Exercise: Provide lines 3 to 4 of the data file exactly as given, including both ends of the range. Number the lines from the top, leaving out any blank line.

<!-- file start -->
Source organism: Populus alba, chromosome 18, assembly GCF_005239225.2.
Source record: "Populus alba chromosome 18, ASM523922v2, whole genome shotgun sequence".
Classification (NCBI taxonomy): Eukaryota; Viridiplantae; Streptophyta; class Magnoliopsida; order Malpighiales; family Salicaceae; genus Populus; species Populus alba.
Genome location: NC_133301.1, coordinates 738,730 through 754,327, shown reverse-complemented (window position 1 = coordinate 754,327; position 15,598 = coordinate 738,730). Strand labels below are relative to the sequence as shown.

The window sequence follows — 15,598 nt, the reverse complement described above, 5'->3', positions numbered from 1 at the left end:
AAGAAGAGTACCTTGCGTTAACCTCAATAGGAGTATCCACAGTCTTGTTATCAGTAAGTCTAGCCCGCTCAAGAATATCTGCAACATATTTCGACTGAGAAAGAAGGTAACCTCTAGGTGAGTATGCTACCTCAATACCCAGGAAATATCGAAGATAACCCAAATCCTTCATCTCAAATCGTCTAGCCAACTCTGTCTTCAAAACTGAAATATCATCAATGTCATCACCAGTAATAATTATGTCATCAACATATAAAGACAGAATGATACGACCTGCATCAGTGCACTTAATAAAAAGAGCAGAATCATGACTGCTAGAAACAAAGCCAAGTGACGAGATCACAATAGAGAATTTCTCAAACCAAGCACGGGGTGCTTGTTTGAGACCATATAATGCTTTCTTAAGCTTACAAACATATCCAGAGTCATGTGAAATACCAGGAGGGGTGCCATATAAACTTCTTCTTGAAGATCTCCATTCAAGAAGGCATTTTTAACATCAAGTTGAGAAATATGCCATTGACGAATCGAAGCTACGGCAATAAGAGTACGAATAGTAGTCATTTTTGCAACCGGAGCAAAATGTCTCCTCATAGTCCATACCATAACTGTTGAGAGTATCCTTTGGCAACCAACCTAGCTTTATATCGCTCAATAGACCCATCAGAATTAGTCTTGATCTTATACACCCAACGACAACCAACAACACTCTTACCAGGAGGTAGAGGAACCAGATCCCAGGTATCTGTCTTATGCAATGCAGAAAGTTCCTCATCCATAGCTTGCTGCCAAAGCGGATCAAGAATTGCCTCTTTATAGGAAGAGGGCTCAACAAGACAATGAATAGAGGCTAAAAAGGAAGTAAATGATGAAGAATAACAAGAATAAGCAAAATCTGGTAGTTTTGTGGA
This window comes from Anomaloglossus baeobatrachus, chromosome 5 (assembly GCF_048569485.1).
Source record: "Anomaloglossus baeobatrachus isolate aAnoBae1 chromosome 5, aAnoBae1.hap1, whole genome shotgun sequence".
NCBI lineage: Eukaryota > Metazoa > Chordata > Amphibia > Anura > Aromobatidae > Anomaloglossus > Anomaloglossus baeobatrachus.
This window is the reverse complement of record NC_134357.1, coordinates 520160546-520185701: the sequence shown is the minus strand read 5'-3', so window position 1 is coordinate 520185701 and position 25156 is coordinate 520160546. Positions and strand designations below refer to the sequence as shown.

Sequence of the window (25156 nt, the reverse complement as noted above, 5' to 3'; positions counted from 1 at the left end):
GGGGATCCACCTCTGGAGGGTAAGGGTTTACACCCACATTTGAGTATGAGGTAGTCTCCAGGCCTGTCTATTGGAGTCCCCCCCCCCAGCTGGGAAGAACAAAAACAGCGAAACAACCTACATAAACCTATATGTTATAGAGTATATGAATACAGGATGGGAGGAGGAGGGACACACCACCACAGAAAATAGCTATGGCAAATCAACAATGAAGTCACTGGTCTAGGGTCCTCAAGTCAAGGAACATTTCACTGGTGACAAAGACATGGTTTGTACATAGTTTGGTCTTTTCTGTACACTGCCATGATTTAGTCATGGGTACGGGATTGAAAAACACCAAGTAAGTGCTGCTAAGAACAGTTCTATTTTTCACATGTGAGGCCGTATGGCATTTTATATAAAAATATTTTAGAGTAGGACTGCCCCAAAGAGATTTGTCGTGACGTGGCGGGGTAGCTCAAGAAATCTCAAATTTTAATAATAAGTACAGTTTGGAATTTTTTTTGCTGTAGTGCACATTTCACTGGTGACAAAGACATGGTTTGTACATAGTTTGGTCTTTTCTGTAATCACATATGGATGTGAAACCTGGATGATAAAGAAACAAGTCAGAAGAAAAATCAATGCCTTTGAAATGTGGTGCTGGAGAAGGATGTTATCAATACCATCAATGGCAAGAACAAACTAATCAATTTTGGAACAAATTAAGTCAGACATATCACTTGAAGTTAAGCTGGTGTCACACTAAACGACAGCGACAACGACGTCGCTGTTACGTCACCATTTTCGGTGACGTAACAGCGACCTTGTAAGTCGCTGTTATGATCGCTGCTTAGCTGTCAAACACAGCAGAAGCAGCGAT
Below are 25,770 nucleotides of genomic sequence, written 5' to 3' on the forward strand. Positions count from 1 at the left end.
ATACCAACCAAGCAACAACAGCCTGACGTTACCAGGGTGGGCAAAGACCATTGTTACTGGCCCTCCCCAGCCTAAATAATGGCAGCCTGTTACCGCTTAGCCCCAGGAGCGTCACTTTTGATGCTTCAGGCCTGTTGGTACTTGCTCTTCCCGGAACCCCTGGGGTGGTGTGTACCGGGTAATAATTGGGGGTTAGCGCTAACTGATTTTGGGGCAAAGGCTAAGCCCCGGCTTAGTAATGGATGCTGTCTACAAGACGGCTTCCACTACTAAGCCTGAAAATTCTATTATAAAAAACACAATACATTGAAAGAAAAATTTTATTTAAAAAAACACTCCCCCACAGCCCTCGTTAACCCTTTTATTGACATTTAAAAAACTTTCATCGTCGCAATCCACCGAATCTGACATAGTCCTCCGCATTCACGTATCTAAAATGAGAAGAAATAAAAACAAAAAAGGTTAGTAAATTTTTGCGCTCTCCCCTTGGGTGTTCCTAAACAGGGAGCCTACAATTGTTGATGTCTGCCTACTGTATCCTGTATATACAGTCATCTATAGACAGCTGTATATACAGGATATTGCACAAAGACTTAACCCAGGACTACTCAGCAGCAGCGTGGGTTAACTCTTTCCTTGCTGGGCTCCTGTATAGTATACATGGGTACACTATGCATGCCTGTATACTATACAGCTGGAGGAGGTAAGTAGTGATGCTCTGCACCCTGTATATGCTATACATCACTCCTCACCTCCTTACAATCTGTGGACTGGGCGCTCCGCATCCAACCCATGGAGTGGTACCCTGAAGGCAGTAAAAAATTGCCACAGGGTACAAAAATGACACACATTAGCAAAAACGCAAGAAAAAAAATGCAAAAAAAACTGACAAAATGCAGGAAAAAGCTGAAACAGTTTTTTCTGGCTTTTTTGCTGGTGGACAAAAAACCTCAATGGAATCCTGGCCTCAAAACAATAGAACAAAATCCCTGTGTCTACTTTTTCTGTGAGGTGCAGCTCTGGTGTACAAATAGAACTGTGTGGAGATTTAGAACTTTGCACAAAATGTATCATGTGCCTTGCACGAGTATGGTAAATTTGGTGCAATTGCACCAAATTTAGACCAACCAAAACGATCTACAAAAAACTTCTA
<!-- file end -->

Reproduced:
Classification (NCBI taxonomy): Eukaryota; Viridiplantae; Streptophyta; class Magnoliopsida; order Malpighiales; family Salicaceae; genus Populus; species Populus alba.
Genome location: NC_133301.1, coordinates 738,730 through 754,327, shown reverse-complemented (window position 1 = coordinate 754,327; position 15,598 = coordinate 738,730). Strand labels below are relative to the sequence as shown.